Riverside’s ‘39 Steps’: Whodunit delivers frenzied fun

Gags so gloriously over the top that groans are welcomed relief, brisk timing so tight it crunches under your feet like a stroll in autumn, four actors so charged with comic energy and vaudevillian delight in dozens of roles that you’re exhausted by intermission … all that can mean only one thing: “The 39 Steps,” and it is produced to perfection at Riverside Theatre.

The play, adapted in 2005 by Patrick Barlow from John Buchanan’s 1915 novel and a previous play by Simon Corble and Nobby Dimon, “The 39 Steps” makes theatrical high-camp fun of the 1935 Alfred Hitchcock film of the same name. Throughout, references are made to numerous Hitchcock films.

Set in pre-war Great Britain, the plot follows dapper Richard Hannay, who goes to the theater and accidentally becomes embroiled in a plot concerning German spies. He escapes capture and heads to Scotland to solve a murder mystery, for which he is the main suspect.

The theatrical “conceit” here is that a few items (and people) have multiple uses. Trunks get pulled on and off stage. Doors and windows are moved about as characters go through them. Streetlamps get dragged on from offstage and used in the silliest of manners.

One man creates a conversation between two people by facing left and wearing a policeman’s hat; and then he pivots, facing right with a newsboy’s hat. Voila, a conversation between two. One man speaks into a cup while another is on the phone; what you hear is the muffled voice coming from the phone. Et cetera, et cetera …

And it’s all done with such alacrity by the professional cast that you barely have time to breathe.

Dan Fenaughty takes on the Hannay role, which is like a two-hour aerobics marathon. He crawls through windows, jumps on moving trains, runs away from the coppers, yet still has time to woo a woman.

The plotline also involved a mysterious woman with a schtrong Cherman ackzent, a wee Scottish lass and a do-gooder named Pamela, who has no idea how sexy she is. They are all played by Jessica Mosher, who is especially funny in her vampish portrayal of the German spy, Annabella Schmidt.

Rounding out the other 100-plus roles are two actors called “The Clowns.” Played by Bruce Warren and Seth Andrew Bridges, these two knit up the action.

They become a vaudeville act, traveling salesmen, policemen, newsboys, spies, Scottish innkeepers and so many more. Bridges is a hoot as the mysterious wife of Prof. Jordan. And Warren has such great fun that he steals the show in his many brilliant bits, especially those of a “bosomy” innkeeper; and the head of a Germany spy ring, to whom he brings a syrupy, villainous Sydney Greenstreet essence.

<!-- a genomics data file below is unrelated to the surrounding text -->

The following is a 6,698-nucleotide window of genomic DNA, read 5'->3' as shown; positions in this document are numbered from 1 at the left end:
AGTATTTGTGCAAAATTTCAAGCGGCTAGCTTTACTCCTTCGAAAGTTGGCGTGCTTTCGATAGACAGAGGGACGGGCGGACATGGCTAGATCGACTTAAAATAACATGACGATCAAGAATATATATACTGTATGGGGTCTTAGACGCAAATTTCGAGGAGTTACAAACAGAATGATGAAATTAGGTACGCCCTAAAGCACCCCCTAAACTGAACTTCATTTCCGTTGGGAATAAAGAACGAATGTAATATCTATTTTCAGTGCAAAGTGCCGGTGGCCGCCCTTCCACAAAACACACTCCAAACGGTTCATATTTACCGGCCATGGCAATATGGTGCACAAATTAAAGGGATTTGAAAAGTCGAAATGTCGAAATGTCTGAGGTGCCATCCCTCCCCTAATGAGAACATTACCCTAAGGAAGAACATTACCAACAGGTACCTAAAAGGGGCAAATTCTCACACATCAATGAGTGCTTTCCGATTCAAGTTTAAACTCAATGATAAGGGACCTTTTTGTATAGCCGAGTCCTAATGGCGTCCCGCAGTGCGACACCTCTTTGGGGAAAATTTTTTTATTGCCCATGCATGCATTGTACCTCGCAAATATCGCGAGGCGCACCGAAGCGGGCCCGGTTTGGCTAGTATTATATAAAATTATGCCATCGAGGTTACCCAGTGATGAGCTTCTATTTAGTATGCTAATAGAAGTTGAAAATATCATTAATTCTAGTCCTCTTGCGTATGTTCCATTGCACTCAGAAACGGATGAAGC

Director Trey Compton uses all his skills, including those of choreography and fight director, to fit all the puzzle pieces together. He has forged a brilliant bit on the train, where his actors, sitting on a couple of wooden trunks, bump along then swing this way and that as the train stops, then squeeze by each other, “Sorry, sorry, sorry, sorry …”

As is the convention with this play, coattails flap in the wind as the characters crawl along the top of the train … or when a door opens onto the Scottish moors. Actors bump up and down in a car as it travels a country road. Shadow puppetry, by design naively wrought, suggests a number of scenes, most vividly crop dusters bearing down on Hannay (a la “North by Northwest”).

However, for a comedy, this production does run a tad bit too long. The first act is so fast and filled with such fury of action, that you are exhausted by intermission. The second act slows down considerably. Compton could murder a couple of lily-gilding darlings, like the frequent furtive moments between Hannay and Pamela, and speed up the final act.

Big kudos here to the design team as well. Scenic designer Emily Luongo has created such a delightful playground for these actors, and for the audience. Luongo turns the black box Waxlax Stage into a deserted proscenium theater.

Ropes, sandbags and ladders line audience walls, and a collection of old props line stage walls. A ghost light sits in the center of the stage. An actual proscenium arch has been built complete with traveling curtain.

It’s not surprising to read in the program that Luongo has designed for Riverside’s children’s programming. Typically, design for children’s theater must be filled with uninhibited creativity and playfulness. She certainly has brought those two ingredients to this production.

Jen Dasher’s costume design is exceptional as well. The costumes not only reflect the period, but they are also highly functional in the lightning fast costume changes.

Craig Beyrooti’s sound design and Sarah Jean Elliott’s lighting design are both key to moving the plot. Indeed, the lighting and sound designs for the Broadway production both won the show’s only 2008 Tony Awards. And both designs at Riverside are excellent and polished. You can’t get better.

Big kudos to stage manager Kyle Atkins and his crew. The timing here is so exacting, so crisp that any slip would embarrass. There are no slip-ups. The cues, like the acting, are exquisitely performed.

There’s a poignant timing with the opening of this production. The play is frequently described as a Monty Python meets Hitchcock. The TV comedy troupe Monty Python was founded by Terry Jones, who died the night that Riverside opened this production. And, indeed, you can certainly see that wonderful madcap British influence in this play.

It is whodunit fun from start to finish.

“The 39 Steps” runs through Feb. 9 at Riverside Theatre, 3250 Riverside Dr., Vero Beach. Tickets are $65. Call 772-231-6990 or visit RiversideTheatre.com.

Leave a Comment